5.18 SETTING THE DECK WATCH
Before the cargo pumps are started, the chief officer will assign
the deck watch to designated tasks to begin the discharge. One crew
member will stand by the manifold valve ready to open it. The pumpman
will be standing by his pump controls. The cargo watch officer may be
in the CCR or on deck if assigned to check the ullages of all tanks
when the discharge begins. If the cargo is viscous or high-pour oil,
the pumproom bulkhead valve must remain closed until just before the
pumps are started, so one man will be assigned to open it when told
to do so. The objective of carefully assigning the deck watch personnel
is to maintain as complete control as possible over the start of the
Watch duties and routines to be followed after cargo transfer is started
must be clearly defined and the periods and times of breaks understood
and adhered to. Two men should be on deck at all times. One person is
assigned cargo duties, the other attends the mooring lines, fire wires
and other matters as directed. All personnel involved in cargo operations
must know the location of the cargo pump stop switches and that whenever
they see cargo escaping from the ship discharge piping or from piping
ashore, it is their duty (after passing the alarm by radio), to activate
the nearest pump stop.
If the cargo officer stands his watch on deck, he should not leave the
deck unless some other duty requires him to. During the cargo watch,
the watch officer should make frequent rounds of the vessel, checking
and rechecking the progress of the discharge and inspecting areas and
spaces where problems can occur. It is an amazing fact that problems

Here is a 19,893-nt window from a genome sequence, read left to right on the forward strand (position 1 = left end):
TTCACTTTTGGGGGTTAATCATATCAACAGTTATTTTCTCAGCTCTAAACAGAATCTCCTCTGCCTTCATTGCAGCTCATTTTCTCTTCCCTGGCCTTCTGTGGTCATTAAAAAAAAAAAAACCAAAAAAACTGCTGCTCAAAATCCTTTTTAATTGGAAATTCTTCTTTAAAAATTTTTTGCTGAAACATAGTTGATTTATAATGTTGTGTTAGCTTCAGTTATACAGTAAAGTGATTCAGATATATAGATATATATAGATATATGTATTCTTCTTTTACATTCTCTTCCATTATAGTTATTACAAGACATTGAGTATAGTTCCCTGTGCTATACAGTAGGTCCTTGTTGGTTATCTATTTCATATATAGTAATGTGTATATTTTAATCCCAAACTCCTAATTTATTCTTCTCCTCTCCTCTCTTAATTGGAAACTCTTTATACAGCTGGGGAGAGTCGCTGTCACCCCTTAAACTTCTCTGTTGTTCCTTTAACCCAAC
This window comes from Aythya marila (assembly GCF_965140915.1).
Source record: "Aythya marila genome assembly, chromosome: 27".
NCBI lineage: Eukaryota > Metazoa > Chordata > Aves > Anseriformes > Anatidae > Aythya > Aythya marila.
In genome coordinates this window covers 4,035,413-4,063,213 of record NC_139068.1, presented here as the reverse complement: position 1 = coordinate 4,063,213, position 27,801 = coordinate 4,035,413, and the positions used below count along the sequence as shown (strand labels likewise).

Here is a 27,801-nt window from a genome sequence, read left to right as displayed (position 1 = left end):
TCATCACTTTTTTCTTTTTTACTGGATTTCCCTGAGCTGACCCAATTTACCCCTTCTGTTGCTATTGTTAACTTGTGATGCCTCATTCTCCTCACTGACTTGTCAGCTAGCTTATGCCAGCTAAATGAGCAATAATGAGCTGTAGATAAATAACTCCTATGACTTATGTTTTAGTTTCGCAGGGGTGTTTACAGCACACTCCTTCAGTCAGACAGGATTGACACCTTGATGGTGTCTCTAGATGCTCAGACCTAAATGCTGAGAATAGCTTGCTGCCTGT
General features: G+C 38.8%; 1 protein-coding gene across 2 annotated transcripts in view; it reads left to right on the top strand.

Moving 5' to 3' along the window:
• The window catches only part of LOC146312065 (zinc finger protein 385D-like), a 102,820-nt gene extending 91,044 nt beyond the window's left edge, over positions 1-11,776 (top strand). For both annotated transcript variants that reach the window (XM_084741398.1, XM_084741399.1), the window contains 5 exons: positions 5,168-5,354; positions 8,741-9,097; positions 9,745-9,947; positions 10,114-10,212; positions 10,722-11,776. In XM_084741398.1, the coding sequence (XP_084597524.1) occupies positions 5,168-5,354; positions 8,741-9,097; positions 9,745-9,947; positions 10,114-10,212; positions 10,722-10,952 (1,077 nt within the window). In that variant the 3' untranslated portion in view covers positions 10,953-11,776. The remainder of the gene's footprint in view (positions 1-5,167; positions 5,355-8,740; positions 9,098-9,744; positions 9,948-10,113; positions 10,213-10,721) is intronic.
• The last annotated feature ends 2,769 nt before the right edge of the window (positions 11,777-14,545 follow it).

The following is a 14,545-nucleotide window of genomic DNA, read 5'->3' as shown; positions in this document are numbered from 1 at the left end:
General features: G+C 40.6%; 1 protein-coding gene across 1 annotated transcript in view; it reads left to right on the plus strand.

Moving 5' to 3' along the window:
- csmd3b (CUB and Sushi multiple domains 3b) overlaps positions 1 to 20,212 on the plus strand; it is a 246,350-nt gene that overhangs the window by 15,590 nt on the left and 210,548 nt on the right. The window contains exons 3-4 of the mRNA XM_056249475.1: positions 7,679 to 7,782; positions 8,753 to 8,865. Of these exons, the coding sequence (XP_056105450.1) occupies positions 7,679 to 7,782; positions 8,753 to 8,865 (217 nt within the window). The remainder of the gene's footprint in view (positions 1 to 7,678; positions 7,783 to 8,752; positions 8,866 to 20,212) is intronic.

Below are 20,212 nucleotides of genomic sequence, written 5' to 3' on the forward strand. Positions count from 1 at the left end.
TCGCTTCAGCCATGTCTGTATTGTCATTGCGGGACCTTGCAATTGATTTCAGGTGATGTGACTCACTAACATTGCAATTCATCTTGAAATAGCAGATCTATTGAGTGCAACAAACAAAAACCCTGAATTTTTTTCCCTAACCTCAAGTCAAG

most often occur when no one is present. When the deck watch sits around
waiting for something to happen, it usually does ... somewhere else!
The best way of preventing problems then, is to be everywhere on the
ship frequently! Forward and aft store rooms, cofferdams, pumprooms,
deck machinery spaces, the surrounding water surface, ballast tanks
and empty cargo tanks all deserve frequent attention.
A regular check should be make of each active cargo tank and the observed
ullages used to calculate the time when each tank will be ready for
stripping. The cargo discharge rate should be calculated and compared
with the hourly figure received by the shore. Any significant discrepancy
is cause for concern. If a significant difference is noted, then ullages
should be checked and recalculated. If the discrepancy still exists
then stop the discharge until the cause of the difference is determined.
Cargo discharge pressures and temperatures should be checked hourly
and logged. Fire fighting equipment should be checked once each watch.
The deck watch should be instructed in the use of any equipment with
which they are not perfectly familiar. Verify that the cargo status
board is up to date and double check the cargo orders once during the
watch to ensure that they have been properly understood.
If the cargo watch officer stands his watch in a cargo control room
(CCR), his watch subordinates must be his eyes and ears on deck. Any